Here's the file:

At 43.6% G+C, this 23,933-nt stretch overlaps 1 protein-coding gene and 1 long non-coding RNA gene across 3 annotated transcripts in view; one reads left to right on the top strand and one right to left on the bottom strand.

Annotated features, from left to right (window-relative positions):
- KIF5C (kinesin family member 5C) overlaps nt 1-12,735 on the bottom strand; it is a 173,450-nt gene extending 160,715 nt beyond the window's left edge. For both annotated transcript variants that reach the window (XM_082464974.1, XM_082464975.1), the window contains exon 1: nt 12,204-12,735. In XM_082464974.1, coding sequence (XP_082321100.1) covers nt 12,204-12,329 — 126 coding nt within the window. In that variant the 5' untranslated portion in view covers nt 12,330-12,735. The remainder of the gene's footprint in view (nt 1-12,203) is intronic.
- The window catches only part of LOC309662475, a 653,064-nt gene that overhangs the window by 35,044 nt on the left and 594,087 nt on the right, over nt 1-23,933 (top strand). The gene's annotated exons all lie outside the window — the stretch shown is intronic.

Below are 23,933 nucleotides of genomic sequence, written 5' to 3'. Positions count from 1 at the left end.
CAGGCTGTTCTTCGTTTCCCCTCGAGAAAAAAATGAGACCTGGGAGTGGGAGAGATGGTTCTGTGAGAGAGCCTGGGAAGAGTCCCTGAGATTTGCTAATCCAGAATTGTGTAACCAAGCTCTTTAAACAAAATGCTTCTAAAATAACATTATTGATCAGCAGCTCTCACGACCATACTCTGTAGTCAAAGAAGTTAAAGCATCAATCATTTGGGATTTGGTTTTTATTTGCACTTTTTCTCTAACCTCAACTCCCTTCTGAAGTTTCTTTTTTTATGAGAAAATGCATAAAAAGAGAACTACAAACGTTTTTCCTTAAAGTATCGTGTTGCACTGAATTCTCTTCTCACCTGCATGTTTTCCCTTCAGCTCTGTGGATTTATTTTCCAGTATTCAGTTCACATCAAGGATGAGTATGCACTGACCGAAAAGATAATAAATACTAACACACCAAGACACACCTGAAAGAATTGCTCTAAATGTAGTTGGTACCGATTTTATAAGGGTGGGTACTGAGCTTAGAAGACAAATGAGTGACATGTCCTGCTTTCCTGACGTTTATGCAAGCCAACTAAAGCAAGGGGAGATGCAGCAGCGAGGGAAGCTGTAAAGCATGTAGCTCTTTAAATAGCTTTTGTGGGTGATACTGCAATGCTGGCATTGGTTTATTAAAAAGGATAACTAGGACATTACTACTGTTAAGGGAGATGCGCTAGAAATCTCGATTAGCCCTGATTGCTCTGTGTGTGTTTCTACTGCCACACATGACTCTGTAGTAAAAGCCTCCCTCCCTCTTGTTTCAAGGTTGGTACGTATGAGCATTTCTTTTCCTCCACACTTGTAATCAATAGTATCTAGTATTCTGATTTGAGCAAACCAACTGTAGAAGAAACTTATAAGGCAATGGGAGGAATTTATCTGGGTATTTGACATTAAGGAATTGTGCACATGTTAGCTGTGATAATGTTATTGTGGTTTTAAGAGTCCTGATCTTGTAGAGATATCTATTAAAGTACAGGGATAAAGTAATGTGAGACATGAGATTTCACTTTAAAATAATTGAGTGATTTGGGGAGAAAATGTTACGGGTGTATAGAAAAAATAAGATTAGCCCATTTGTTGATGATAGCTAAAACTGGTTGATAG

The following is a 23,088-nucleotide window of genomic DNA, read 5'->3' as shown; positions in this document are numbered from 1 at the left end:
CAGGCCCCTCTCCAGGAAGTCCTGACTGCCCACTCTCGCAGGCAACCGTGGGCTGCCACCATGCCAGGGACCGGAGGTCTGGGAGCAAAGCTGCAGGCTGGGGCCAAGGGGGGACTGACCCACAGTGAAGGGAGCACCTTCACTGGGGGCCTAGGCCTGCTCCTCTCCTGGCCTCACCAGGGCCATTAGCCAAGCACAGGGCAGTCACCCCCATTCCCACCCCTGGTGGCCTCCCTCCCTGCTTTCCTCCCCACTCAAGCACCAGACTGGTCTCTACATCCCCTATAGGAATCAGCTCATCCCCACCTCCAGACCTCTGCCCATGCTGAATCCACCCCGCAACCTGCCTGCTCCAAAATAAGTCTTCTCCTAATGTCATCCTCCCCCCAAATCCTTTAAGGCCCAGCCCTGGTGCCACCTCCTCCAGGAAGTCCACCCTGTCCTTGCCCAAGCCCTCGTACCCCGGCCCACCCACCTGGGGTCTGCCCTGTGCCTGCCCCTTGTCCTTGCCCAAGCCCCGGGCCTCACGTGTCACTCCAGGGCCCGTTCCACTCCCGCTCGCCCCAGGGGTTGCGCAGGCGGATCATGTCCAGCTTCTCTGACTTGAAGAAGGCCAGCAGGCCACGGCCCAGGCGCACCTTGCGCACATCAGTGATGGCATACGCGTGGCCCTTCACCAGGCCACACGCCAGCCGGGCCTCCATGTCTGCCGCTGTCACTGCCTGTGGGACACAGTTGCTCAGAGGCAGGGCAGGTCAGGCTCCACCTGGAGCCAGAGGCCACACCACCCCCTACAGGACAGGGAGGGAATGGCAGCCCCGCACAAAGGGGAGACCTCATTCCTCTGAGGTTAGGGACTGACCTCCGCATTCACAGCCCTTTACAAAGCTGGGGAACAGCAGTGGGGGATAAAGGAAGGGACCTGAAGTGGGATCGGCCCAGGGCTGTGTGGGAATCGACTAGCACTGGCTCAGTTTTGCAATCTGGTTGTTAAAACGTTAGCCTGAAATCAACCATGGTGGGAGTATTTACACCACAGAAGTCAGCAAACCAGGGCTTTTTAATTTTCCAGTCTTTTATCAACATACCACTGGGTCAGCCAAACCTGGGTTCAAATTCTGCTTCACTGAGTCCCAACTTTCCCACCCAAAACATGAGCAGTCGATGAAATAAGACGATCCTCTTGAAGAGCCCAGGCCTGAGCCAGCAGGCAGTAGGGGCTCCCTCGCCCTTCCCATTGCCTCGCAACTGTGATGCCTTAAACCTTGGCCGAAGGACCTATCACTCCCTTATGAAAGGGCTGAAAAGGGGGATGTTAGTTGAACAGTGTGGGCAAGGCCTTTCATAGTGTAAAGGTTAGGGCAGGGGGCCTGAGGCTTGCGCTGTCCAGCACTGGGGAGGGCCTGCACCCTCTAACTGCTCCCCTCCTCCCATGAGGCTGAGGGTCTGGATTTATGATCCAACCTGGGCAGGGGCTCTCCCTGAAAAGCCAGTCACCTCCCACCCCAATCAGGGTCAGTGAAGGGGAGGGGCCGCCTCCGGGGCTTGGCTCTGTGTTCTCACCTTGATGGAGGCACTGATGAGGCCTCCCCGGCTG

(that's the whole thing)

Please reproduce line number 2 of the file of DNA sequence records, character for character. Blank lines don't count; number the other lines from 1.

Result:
Annotated features, from left to right (window-relative positions):